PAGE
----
Diagnosis and Treatment

How are enlarged tonsils and adenoids diagnosed?

A clinician will ask about the child’s symptoms and medical history and do a physical examination of the child’s ears, neck, mouth and throat. A throat culture can help determine if the infection is bacterial or viral.

A clinician can see if the tonsils are enlarged by looking inside a child’s mouth, however, adenoids are harder to see. The clinician may use an endoscope, a long, flexible tube with a light at the end to observe the adenoid. Other diagnostic tests could include an x-ray, blood test or sleep study.

What are the treatment options for enlarged tonsils and adenoids?

If diagnostic testing determines that the cause of the infection is bacterial, not viral, the clinician may prescribe antibiotics.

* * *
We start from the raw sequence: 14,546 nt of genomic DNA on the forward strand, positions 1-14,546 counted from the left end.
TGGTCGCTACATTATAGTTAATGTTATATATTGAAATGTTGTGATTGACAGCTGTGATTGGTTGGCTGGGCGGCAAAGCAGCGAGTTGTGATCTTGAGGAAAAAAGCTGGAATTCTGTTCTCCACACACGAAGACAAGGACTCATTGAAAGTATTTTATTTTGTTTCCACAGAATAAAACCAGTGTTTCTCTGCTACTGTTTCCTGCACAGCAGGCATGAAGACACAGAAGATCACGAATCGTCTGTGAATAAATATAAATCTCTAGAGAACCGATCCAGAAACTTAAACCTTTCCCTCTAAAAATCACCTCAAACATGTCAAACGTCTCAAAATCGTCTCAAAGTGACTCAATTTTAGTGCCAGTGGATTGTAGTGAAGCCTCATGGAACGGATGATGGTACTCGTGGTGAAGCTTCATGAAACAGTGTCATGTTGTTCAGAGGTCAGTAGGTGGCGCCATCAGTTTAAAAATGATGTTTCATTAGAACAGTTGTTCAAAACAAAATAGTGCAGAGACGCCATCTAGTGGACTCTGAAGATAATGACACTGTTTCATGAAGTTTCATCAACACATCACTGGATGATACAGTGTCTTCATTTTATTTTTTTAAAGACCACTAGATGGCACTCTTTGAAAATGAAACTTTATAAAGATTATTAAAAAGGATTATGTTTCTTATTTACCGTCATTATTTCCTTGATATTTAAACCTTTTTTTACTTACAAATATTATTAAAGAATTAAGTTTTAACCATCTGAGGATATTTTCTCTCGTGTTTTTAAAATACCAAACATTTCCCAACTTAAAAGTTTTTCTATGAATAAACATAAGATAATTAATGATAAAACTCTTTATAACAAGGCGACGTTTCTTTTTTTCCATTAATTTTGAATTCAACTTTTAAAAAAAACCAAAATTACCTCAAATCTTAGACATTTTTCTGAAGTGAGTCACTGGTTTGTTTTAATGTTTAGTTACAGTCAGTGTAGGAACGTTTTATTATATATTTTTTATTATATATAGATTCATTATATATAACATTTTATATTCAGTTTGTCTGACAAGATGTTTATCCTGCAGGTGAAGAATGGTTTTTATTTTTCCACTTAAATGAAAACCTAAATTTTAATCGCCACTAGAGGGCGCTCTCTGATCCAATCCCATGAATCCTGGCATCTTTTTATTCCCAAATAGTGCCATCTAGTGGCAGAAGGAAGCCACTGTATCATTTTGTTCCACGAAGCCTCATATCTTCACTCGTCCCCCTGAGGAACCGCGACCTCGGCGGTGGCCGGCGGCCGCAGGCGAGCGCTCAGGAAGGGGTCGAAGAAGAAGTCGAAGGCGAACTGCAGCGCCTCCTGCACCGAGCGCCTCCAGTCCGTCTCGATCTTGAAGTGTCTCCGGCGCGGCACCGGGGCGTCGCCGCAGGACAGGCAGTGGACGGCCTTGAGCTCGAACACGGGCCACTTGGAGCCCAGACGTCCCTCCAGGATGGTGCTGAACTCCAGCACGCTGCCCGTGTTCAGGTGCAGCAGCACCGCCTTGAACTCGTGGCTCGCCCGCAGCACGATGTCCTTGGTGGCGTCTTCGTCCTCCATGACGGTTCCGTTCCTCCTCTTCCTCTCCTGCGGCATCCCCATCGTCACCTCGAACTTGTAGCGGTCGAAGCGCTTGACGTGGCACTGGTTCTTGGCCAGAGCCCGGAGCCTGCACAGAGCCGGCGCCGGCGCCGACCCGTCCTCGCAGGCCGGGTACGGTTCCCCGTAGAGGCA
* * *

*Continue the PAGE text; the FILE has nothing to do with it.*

Because antibiotics are only effective in treating bacterial infections, treatment will focus on the child’s comfort if a virus is causing the inflammation.

Treatment options to reduce pain and swelling include:

  • acetaminophen
  • increased fluid intake
  • throat lozenges
  • nasal spray

If the child has frequent tonsil and adenoid infections, the health care provider may recommend a procedure called a tonsillectomy and adenoidectomy (T&A) in which chronically infected tissues are removed. Often, both the tonsils and adenoids are removed at the same time, but sometimes only one or the other is removed.